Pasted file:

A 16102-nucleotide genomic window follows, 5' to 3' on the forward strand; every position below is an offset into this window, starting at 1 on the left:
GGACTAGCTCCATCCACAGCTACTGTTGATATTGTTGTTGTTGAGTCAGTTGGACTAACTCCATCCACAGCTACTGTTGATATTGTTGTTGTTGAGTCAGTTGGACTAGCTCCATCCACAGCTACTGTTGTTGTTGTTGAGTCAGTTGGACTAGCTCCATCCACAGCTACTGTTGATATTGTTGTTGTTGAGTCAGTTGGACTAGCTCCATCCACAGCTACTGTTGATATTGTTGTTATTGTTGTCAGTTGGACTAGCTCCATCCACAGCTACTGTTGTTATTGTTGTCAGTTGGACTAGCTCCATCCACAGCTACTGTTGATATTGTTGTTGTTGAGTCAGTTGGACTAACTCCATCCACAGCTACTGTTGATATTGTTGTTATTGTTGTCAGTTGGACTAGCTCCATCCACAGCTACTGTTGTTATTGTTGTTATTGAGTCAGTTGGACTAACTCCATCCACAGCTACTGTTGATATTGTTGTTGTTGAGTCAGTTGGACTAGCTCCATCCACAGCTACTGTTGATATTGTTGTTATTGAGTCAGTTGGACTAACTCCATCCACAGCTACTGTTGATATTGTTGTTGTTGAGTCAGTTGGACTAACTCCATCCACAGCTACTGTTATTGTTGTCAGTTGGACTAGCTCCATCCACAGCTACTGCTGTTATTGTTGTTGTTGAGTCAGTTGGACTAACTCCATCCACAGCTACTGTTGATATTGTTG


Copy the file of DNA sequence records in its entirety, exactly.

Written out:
A 16102-nucleotide genomic window follows, 5' to 3' on the forward strand; every position below is an offset into this window, starting at 1 on the left:
GGACTAGCTCCATCCACAGCTACTGTTGATATTGTTGTTGTTGAGTCAGTTGGACTAACTCCATCCACAGCTACTGTTGATATTGTTGTTGTTGAGTCAGTTGGACTAGCTCCATCCACAGCTACTGTTGTTGTTGTTGAGTCAGTTGGACTAGCTCCATCCACAGCTACTGTTGATATTGTTGTTGTTGAGTCAGTTGGACTAGCTCCATCCACAGCTACTGTTGATATTGTTGTTATTGTTGTCAGTTGGACTAGCTCCATCCACAGCTACTGTTGTTATTGTTGTCAGTTGGACTAGCTCCATCCACAGCTACTGTTGATATTGTTGTTGTTGAGTCAGTTGGACTAACTCCATCCACAGCTACTGTTGATATTGTTGTTATTGTTGTCAGTTGGACTAGCTCCATCCACAGCTACTGTTGTTATTGTTGTTATTGAGTCAGTTGGACTAACTCCATCCACAGCTACTGTTGATATTGTTGTTGTTGAGTCAGTTGGACTAGCTCCATCCACAGCTACTGTTGATATTGTTGTTATTGAGTCAGTTGGACTAACTCCATCCACAGCTACTGTTGATATTGTTGTTGTTGAGTCAGTTGGACTAACTCCATCCACAGCTACTGTTATTGTTGTCAGTTGGACTAGCTCCATCCACAGCTACTGCTGTTATTGTTGTTGTTGAGTCAGTTGGACTAACTCCATCCACAGCTACTGTTGATATTGTTG